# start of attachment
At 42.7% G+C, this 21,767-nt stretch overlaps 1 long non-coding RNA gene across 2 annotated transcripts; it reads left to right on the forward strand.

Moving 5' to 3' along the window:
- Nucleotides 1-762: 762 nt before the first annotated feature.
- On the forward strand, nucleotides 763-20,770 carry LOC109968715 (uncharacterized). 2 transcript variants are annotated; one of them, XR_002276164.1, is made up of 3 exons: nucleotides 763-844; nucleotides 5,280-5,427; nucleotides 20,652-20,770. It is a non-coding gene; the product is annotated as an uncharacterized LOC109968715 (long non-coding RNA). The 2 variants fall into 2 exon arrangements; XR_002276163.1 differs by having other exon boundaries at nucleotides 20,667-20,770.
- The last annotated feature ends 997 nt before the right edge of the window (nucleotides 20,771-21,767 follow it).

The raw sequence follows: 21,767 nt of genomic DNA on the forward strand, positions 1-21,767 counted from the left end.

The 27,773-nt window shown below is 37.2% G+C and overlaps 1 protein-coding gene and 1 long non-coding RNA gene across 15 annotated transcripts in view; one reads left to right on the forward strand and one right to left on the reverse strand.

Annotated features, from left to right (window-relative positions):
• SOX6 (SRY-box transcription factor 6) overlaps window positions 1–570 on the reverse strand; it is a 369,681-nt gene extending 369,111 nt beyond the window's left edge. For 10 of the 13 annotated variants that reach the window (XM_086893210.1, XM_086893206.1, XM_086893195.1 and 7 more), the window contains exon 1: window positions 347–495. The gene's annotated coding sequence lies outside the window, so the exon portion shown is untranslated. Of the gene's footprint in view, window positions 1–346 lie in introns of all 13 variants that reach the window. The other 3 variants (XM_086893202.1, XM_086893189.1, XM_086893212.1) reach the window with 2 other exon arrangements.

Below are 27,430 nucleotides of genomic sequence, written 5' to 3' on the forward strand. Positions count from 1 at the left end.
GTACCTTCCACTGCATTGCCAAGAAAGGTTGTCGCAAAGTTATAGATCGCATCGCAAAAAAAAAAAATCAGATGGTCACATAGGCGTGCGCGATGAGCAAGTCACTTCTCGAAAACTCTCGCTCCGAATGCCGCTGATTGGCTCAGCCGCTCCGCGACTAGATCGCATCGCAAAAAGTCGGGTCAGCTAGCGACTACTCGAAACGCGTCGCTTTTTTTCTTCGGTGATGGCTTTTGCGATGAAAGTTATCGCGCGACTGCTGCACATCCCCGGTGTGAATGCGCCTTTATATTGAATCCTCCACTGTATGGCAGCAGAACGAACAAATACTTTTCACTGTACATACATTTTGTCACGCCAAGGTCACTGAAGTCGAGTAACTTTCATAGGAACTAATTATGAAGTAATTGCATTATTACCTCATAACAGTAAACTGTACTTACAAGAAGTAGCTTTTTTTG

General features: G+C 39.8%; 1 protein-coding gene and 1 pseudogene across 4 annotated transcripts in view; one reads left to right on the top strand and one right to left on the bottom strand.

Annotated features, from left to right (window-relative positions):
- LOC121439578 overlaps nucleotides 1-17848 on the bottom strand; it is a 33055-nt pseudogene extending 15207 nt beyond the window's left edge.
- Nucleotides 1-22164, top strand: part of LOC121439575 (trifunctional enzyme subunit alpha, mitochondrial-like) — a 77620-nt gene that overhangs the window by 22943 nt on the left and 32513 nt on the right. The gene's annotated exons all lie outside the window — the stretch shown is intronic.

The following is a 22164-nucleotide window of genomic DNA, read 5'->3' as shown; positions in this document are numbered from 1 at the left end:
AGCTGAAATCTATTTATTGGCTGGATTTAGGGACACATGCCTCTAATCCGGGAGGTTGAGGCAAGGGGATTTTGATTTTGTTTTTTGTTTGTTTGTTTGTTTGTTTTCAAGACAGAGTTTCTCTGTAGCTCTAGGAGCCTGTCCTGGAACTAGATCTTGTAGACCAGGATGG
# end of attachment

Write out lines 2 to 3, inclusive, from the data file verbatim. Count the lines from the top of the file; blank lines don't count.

Moving 5' to 3' along the window:
- Nucleotides 1-762: 762 nt before the first annotated feature.